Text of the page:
Tabor Mountain’s Trapper’s Shack

“8 trout-good fishing, also replaced stove pipe with larger ones 5”. No more smoke in cabin,” wrote Willie Kwiatkowski on December 28, 1977 in a tattered spiral-ring journal.”

This 39 year old journal can be found  in the cobweb covered rafters of an old backcountry cabin south of the Tabor Mountain fire tower, near the headwaters of Bowes creek. Called the “Old Trapper’s Shack,” this cabin is just one of the fantastic cultural features found in the Tabor Mountain Recreation Area , just fifteen  minutes east of Prince George. If your’e looking for some summer or winter adventure then this area is a must see!


Tabor Mountain Recreation Area Trail Map

You can access this historic cabin by mountain bike, walking, skis or ATV. Park at the junction of Giscome and Groveburn road, heading south to the junction of the Tower and VOR Forest Service Road. Its all uphill from here. Follow the VOR road east, until you reach the first switchback, where you can see the fire tower to the north. Take the narrow Frost Lake Multiuse Trail for about 1.8 kms, then head south down a narrow trail. This descent is heavily rutted and brushy. The trail eventually flattens out in treed wetland. The narrow trapper’s trail is covered with knee high grass, horsetail, balsam fir and spruce. Follow this trail, north along the edge of the wetland until you see the cabin.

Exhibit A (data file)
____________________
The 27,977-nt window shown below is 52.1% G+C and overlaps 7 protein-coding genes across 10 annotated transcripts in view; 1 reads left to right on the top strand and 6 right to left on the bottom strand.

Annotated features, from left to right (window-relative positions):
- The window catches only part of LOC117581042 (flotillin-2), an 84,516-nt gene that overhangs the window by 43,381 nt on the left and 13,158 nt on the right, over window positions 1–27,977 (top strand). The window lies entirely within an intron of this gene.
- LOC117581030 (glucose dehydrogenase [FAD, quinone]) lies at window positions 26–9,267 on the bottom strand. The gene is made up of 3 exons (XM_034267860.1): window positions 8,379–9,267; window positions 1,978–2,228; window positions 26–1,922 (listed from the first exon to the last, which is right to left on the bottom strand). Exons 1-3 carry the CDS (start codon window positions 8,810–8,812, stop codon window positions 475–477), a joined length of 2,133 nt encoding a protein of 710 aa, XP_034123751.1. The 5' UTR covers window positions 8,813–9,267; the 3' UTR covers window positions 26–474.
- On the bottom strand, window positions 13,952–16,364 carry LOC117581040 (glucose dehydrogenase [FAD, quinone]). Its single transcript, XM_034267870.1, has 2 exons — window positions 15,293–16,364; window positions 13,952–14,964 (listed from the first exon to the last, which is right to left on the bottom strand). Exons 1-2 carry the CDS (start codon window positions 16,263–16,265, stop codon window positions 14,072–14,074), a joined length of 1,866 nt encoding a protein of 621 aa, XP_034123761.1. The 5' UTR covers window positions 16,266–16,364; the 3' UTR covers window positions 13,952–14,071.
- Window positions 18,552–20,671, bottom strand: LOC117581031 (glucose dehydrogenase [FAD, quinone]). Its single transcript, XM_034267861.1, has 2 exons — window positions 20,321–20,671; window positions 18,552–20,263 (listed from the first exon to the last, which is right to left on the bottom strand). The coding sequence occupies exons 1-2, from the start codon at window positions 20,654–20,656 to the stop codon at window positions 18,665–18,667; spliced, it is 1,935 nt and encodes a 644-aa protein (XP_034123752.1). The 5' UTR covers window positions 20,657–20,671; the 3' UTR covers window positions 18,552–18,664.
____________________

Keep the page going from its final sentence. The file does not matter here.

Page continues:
You will have to cross a  makeshift bridge over  the creek that feeds the wetland. Proceed with caution.

This cabin is dry and drafty with a functioning wood stove. However, there is a a lot of mouse and squirrel waste, so I would not recommend sleeping in the cabin unless it is thoroughly swept out.

The old claw-foot stove.

While trapping may seem distasteful to some, it was a source of revenue for First Nations and immigrants during the 19th and early 20th centuries. Indeed, there is a small handful of people that still trap this region today.

The spiral-ringed journal from the 1970s found in the rafters.
Another Journals from the 1980s.

The wetland adjacent to the cabin.

Cultural features such as this trapper’s cabin are an important source of data on Tabor Mountain’s environmental history. I find it interesting that there were trout–or perhaps there still are–in this wetland, begging the question: how did they get there?

With hundreds of kilometers of multi-use trails, the Tabor Mountain Recreation Area is an outdoor adventure person’s paradise. For more info about riding this area, check out my other posts, Fatbiking Tabor Mountain and Tabor Mountain Recreation Area: Prince George’s Best Kept Mountain Biking Secret.

Fatbiking Tabor Lake & George Mountain

If you want to avoid  crowds and a get a winter wilderness riding experience only 30 minutes from downtown Prince George, then load up your FATBIKE and head out to the snowmachine trails on the east side of Tabor Lake and George Mountain. These trails  provide access to the lakes, backcountry cabins, scenic views, tough climbs, thrilling descents and the spectacular Tabor Mt. Recreation Area. Pack your winter survival gear and let’s ride!

Tabor Lake Trails